Expert Systems in Pharmaceutical Product Development

Authored by: Raymond C. Rowe

Encyclopedia of Pharmaceutical Science and Technology

Print publication date:  July  2013
Online publication date:  July  2013

Print ISBN: 9781841848198
eBook ISBN: 9781351124874
Adobe ISBN:

10.1081/E-EPT4-v2-54

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Abstract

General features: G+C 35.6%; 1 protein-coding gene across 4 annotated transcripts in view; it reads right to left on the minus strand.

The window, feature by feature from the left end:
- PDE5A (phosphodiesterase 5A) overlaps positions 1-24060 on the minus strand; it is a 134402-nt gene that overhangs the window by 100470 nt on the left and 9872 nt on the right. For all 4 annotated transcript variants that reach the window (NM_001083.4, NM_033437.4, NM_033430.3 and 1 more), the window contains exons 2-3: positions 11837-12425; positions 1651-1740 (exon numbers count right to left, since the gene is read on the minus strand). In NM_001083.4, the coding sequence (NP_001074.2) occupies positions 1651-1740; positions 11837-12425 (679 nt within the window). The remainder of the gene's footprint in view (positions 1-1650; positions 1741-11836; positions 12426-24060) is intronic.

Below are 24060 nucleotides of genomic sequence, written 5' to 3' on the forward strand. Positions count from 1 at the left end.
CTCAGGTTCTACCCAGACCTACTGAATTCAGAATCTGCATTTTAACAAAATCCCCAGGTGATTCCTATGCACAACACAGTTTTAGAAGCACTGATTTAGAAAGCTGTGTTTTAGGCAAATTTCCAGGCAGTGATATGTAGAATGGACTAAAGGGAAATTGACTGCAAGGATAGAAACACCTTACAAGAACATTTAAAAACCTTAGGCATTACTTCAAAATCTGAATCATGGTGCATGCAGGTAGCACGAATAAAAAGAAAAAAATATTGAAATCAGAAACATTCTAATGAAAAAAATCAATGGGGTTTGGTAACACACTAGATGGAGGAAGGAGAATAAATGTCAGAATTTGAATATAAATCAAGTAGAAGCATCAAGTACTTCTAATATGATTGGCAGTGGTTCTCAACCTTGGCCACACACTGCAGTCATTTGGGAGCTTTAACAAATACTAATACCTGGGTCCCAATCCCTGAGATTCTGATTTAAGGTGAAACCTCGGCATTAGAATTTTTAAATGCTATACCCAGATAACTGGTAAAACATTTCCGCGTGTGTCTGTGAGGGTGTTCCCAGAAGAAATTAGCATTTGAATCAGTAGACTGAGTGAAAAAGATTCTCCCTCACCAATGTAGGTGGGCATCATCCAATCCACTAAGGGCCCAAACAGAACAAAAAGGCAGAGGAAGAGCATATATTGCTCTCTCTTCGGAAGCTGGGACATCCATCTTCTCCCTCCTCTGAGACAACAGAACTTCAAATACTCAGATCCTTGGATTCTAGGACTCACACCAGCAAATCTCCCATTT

The process of formulation, whether it be for oral products (e.g., tablets and capsules), parenterals [e.g., intravenous (iv) injections], or any one of the myriad of pharmaceutical products, is generically the same. The process begins with some form of product specification and ends with the generation of one or more formulations that meet the requirements. Although the formulation consists of a list of ingredients and their proportions together with some processing variables where appropriate, the specification can vary considerably from one application to another. In some cases it may be very specific, expressed in terms of a performance level when subjected to a specific test, or quite general. It may also contain potentially conflicting performance criteria that the formulator may need to redefine in the light of experience. Figure 1 shows a typical formulation process broken down into its constituent tasks and subtasks (1).

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